Sophie shines light on rare lung disease
Today is Rare Diseases Day and Sophie Nolan is creating awareness about a very rare lung disease in memory of her father.
Alpha-1 antitrypsin deficiency is a rare genetic condition, where the body’s ability to produce a protein called alpha-1 antitrypsin is reduced, resulting in damage to the lungs and other organs like the liver and the skin.
When this condition affects the lungs, it causes emphysema.
It is estimated that 30,000 people in Australia and New Zealand have AATD, however, less than 10 per cent have been diagnosed.
Danny Nolan passed away from the rare disease a few years ago at the age of 63.
“It was heart-wrenching to watch dad as he became progressively weaker, chronically congested and struggled to breathe,” said 33-year-old Sophie.
“But then we received the miraculous news that dad would receive a lung transplant. Sadly, following complications post-transplant, my dad passed away.
“I was so incredibly proud of him, as in the face of this debilitating disease, he showed incredible courage and did everything he could to embrace life and appreciate the simple pleasures.”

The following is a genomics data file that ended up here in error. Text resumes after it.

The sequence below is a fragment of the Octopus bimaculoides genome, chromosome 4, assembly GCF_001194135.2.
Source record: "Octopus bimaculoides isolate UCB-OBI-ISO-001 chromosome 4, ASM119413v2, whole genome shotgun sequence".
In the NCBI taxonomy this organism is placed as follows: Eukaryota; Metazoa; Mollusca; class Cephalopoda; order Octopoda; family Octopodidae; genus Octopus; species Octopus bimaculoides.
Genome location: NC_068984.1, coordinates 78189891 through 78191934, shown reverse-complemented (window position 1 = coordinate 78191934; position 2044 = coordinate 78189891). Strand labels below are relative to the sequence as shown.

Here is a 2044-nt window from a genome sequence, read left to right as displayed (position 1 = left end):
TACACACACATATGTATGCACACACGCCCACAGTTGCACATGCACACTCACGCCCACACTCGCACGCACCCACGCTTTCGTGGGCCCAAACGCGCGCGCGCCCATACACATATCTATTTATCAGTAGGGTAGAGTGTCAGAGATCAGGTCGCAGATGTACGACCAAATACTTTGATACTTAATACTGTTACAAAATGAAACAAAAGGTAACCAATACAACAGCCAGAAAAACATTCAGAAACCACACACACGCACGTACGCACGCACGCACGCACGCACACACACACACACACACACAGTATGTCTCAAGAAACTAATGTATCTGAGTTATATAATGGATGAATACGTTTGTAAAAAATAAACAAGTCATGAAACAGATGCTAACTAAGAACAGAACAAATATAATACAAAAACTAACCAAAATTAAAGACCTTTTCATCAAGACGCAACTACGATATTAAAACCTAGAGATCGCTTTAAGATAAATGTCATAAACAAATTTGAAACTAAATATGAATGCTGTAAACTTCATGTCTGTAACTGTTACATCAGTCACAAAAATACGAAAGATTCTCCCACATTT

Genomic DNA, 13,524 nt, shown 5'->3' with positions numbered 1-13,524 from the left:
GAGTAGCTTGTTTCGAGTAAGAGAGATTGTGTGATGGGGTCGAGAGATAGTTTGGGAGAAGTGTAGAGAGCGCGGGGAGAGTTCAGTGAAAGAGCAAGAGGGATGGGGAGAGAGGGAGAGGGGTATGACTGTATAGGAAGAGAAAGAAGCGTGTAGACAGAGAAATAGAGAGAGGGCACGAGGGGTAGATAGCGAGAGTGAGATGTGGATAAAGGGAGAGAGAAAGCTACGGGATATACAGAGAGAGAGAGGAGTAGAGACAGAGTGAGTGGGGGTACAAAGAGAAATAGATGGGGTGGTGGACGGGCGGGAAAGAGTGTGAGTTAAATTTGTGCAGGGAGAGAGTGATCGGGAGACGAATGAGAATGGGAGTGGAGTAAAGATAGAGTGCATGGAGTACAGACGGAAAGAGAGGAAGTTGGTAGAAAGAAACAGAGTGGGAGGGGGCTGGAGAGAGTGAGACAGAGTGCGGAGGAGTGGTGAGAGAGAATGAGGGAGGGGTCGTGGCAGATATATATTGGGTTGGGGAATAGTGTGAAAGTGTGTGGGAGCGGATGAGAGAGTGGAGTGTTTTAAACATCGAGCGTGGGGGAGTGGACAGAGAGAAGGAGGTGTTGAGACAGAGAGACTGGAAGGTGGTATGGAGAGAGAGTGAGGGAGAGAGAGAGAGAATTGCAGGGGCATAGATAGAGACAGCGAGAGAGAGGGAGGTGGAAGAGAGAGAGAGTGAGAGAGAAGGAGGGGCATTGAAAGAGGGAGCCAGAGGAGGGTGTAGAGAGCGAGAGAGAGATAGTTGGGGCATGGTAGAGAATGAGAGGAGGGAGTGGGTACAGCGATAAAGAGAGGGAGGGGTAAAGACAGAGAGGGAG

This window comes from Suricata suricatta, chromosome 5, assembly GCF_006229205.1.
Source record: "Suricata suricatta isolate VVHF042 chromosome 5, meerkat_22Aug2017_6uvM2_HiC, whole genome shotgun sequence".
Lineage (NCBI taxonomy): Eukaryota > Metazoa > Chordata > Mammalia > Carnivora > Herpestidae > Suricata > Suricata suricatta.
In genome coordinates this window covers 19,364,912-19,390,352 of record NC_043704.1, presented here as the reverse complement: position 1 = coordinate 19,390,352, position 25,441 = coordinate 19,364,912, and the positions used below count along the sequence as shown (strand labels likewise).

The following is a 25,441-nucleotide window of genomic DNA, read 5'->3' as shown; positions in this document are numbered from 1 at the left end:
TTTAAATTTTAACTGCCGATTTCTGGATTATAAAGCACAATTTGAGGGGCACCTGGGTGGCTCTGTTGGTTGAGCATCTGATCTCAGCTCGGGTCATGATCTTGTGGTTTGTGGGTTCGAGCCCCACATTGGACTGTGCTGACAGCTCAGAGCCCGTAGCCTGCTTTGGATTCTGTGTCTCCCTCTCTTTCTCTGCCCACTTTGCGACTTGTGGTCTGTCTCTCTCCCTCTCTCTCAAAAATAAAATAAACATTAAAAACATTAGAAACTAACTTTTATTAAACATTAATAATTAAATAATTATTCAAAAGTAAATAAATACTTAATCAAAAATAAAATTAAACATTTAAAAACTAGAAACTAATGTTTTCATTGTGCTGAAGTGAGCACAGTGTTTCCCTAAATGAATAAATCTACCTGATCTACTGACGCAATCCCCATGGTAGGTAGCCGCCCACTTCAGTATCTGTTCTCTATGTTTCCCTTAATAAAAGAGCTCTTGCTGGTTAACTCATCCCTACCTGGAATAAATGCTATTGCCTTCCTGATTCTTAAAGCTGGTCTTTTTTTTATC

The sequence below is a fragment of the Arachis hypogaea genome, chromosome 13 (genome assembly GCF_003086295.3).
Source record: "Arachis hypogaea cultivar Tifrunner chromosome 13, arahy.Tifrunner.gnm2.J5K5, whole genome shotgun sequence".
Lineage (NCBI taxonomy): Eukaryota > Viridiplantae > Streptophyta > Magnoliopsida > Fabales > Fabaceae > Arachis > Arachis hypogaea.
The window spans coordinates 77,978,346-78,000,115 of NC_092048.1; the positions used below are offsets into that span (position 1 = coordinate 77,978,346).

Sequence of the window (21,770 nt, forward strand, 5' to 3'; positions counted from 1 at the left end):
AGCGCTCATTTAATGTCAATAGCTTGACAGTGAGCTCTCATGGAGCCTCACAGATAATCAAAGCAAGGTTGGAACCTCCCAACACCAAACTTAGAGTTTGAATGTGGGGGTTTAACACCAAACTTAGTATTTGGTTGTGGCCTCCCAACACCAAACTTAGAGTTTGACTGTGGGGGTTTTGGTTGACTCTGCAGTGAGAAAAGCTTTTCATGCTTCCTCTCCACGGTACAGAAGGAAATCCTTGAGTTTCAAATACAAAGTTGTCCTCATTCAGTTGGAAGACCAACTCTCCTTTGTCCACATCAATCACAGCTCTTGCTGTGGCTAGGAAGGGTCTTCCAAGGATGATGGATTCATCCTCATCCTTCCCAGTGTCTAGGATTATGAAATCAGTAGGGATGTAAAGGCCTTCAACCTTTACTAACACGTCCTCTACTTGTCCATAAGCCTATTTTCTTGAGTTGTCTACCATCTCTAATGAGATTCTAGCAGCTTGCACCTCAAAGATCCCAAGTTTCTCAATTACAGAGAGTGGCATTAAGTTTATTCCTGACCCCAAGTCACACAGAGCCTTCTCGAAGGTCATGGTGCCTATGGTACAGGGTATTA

Sophie decided she would do her dad proud but also wanted to raise awareness about the debilitating disease and decided to tackle the Rottnest Island Marathon and fundraise at the same time last year. She raised more than $4,000 that was donated to the Institute for Respiratory Health to undertake life-changing research.
“Today on Rare Diseases Day I want to spotlight this rare disease, that many Australians know nothing about. Hopefully, my fundraising and efforts to create awareness about this rare genetic disorder will encourage others to donate to it so that vital research can be undertaken by the Institute to find a cure one day.”
In Perth, structures will light up in pink, purple, blue or green as part of Rare Diseases Day, which is celebrated today on the last day of February. Optus Stadium, Rockingham Clock Tower and Matagraup Bridge will all participate.
Photo – Sophie with her dad Danny.
Research is the only way we can find breakthrough treatments and cures to make sure people’s lives aren’t limited by lung disease. It’s at the heart of what we do and now more than ever we need your support to continue funding vital research.